Anodic Stripping Voltammetric Methods for Determination of Brexpiprazole and its Elec-Trochemical Oxidation Behavior in Pure Form and Pharmaceutical Preparations

Anodic Stripping Voltammetric Methods for Determination of Brexpiprazole and its Elec-Trochemical Oxidation Behavior in Pure Form and Pharmaceutical Preparations

Fathy M. Salama Khalid A.M. Attia Manal A. El-Shal Ragab A. M. Said Ahmed El-Olemy Ahmed M. Abdel-Raoof*

Pharmaceutical Analytical Chemistry Department, Faculty of Pharmacy, Al-Azhar University,11751, Nasr City, Cairo, Egypt

National Organization for Drug Control and Research (NODCAR), P. O. B 29 Cairo, Egypt

Corresponding Author Email:
8 February 2018
25 November 2018
30 June 2019
| Citation



The voltammetric behavior of brexpiprazole (BRX) was studied using cyclic voltammetry (CV), anodic stripping differential pulse (AS-DP) and anodic stripping square wave (AS-SWV) voltammetry at novel functionalized carbon paste electrode (FCPEs). Electrochemical oxidation behavior of brexpiprazole shows irreversible anodic peak at 0.87 V versus Ag/AgCl , in Britton– Robinson buffer (BR) at pH 4.0 , 50s preconcetration timeand-0.5 deposition potential. The peak current concentration relationship was rectilinear over the ranges of 6.64 x 10-7–3.2 x 10-6 and 6.64 x 10-8– 3.2 x 10-7 mol L-1with a minimum detection limit of 1.74 x 10-7 and 1.32 x 10-8 mol L-1 for AS-DP and AS-SWV respectively, The proposed meth-ods have been applied successfully for the analysis of the drug in pure and in its dosage forms.


Anodic stripping, Differential Pulse Voltammetry, Square Wave Voltammetry, Brexpiprazole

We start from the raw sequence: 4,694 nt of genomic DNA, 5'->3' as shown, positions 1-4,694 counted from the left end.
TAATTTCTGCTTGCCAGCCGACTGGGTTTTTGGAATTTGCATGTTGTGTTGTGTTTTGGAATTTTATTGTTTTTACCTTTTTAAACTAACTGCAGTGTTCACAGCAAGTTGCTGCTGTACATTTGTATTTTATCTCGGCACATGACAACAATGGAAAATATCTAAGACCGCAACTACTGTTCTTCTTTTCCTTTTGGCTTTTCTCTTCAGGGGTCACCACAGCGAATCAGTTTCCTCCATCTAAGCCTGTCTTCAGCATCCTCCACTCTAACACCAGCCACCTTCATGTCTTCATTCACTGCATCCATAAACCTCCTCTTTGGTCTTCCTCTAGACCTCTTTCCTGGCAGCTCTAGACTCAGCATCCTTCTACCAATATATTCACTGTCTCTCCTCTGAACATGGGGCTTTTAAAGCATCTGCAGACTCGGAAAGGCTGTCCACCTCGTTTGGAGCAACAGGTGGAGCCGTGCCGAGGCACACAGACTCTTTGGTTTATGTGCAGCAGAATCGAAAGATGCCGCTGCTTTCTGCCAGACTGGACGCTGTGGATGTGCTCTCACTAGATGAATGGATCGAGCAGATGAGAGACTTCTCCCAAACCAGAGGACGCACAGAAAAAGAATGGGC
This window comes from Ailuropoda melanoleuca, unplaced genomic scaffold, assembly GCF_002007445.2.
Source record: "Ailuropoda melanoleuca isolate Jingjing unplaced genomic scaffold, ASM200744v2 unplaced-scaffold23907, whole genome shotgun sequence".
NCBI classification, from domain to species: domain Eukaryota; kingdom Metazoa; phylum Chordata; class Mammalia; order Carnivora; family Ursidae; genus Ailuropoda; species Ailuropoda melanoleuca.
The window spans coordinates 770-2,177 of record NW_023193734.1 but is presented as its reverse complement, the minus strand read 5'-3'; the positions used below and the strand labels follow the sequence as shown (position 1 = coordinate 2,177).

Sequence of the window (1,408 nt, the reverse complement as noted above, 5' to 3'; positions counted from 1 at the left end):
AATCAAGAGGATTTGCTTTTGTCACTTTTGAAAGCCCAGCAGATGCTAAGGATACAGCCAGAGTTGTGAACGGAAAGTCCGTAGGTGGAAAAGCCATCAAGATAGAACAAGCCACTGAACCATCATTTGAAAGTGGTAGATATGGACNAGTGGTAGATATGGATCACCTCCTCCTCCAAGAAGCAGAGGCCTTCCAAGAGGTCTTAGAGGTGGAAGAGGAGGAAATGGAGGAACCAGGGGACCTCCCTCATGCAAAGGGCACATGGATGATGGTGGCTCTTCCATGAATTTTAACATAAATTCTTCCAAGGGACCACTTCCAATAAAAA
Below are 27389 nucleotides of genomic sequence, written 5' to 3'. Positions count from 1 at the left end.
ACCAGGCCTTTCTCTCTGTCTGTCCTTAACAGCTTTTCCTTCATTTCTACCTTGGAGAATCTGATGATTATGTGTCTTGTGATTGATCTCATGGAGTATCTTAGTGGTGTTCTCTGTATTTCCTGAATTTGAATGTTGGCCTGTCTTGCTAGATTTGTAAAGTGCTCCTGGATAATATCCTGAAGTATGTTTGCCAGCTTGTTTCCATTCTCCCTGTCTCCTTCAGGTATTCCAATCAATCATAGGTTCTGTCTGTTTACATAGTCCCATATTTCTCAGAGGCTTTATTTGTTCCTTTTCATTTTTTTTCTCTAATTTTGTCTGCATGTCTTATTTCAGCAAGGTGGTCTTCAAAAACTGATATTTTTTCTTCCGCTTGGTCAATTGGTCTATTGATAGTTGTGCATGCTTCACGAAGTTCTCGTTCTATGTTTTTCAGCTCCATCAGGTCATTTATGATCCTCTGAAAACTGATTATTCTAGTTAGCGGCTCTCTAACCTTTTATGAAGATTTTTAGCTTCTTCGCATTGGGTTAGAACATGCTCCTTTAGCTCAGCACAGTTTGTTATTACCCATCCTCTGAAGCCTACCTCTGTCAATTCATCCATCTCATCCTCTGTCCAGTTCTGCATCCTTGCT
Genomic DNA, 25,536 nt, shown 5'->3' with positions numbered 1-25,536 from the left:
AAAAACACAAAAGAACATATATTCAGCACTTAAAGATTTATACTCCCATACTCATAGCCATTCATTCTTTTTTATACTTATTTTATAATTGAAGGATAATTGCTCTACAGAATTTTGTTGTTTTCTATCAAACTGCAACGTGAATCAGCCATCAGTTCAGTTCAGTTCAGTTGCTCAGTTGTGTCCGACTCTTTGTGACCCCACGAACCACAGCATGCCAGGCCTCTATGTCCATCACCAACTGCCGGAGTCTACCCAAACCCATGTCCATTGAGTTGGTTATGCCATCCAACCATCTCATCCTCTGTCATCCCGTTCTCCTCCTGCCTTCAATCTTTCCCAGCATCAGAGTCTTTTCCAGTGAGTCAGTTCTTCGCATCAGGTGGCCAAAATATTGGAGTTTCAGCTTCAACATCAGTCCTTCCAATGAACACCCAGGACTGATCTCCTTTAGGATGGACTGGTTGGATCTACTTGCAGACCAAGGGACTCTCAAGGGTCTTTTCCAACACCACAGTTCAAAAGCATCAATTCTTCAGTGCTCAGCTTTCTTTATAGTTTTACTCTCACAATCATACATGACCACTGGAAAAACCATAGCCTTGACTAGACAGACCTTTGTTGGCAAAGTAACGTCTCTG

1. Introduction

Brexpiprazole The drug received FDA approval for the treatment of schizophrenia and for adjunctive use for the treatment of major depres-sive disorder (mental disorder with low mode for at least two weeks) due to its dopamine D2 receptor partial agonist effect based on a clini-cal trial development programme that included two pivotal Phase III trials of brexpiprazole monotherapy in acute schizophrenia (1). This drug has high affinity for 5-HT1A, 5-HT2A, D2 and α1B, 2C receptors. It displays partial agonism at 5-HT1A and D2 receptors and potent antagonism at 5-HT2Aand α1B, 2C adrenergic receptors. It also has some affinity (antagonism) for D3, 5-HT2B, 5-HT7 and α1A, 1D receptors, and moderate affinity for H1 and low affinity for M1 receptors. It has antipsychotic effect to improve the sleep patterns and cognitive performance; also, it has the potential to treat anhedonia (a loss of capacity to feel pleasure) and cognitive deficits as core symptoms in major depressive disorder and schizophrenia with a few side effects. Usually augmented with other typical and some atypical antipsychotics drugs to improve both positive and negative symptoms (2).